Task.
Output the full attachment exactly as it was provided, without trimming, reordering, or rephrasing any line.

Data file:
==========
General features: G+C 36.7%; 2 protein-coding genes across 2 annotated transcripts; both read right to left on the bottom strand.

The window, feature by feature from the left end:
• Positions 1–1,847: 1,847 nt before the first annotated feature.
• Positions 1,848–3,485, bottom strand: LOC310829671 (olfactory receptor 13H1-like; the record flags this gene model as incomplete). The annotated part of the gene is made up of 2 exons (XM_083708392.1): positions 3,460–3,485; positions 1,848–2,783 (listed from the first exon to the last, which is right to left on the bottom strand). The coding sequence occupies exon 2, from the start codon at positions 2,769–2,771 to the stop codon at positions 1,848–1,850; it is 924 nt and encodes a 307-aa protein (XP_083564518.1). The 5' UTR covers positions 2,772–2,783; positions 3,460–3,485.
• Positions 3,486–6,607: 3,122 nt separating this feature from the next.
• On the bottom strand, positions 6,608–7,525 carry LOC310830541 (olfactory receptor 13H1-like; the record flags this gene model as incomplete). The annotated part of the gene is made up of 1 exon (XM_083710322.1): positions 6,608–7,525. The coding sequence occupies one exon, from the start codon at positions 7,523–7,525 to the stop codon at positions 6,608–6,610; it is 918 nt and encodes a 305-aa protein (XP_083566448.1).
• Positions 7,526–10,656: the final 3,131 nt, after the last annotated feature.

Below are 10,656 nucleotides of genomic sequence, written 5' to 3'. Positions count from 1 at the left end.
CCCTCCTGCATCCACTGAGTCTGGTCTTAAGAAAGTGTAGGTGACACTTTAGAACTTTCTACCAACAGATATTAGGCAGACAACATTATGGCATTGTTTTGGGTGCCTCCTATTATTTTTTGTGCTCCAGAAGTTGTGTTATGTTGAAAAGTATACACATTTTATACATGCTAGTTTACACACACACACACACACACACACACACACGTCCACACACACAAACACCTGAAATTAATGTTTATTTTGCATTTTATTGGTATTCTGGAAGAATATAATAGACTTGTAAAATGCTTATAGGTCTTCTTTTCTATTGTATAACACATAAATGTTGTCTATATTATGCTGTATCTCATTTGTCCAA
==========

General features: G+C 36.7%; 2 protein-coding genes across 2 annotated transcripts; both read right to left on the bottom strand.

The window, feature by feature from the left end:
• Positions 1–1,847: 1,847 nt before the first annotated feature.
• Positions 1,848–3,485, bottom strand: LOC310829671 (olfactory receptor 13H1-like; the record flags this gene model as incomplete). The annotated part of the gene is made up of 2 exons (XM_083708392.1): positions 3,460–3,485; positions 1,848–2,783 (listed from the first exon to the last, which is right to left on the bottom strand). The coding sequence occupies exon 2, from the start codon at positions 2,769–2,771 to the stop codon at positions 1,848–1,850; it is 924 nt and encodes a 307-aa protein (XP_083564518.1). The 5' UTR covers positions 2,772–2,783; positions 3,460–3,485.
• Positions 3,486–6,607: 3,122 nt separating this feature from the next.
• On the bottom strand, positions 6,608–7,525 carry LOC310830541 (olfactory receptor 13H1-like; the record flags this gene model as incomplete). The annotated part of the gene is made up of 1 exon (XM_083710322.1): positions 6,608–7,525. The coding sequence occupies one exon, from the start codon at positions 7,523–7,525 to the stop codon at positions 6,608–6,610; it is 918 nt and encodes a 305-aa protein (XP_083566448.1).
• Positions 7,526–10,656: the final 3,131 nt, after the last annotated feature.

Below are 10,656 nucleotides of genomic sequence, written 5' to 3'. Positions count from 1 at the left end.
CCCTCCTGCATCCACTGAGTCTGGTCTTAAGAAAGTGTAGGTGACACTTTAGAACTTTCTACCAACAGATATTAGGCAGACAACATTATGGCATTGTTTTGGGTGCCTCCTATTATTTTTTGTGCTCCAGAAGTTGTGTTATGTTGAAAAGTATACACATTTTATACATGCTAGTTTACACACACACACACACACACACACACACACGTCCACACACACAAACACCTGAAATTAATGTTTATTTTGCATTTTATTGGTATTCTGGAAGAATATAATAGACTTGTAAAATGCTTATAGGTCTTCTTTTCTATTGTATAACACATAAATGTTGTCTATATTATGCTGTATCTCATTTGTCCAA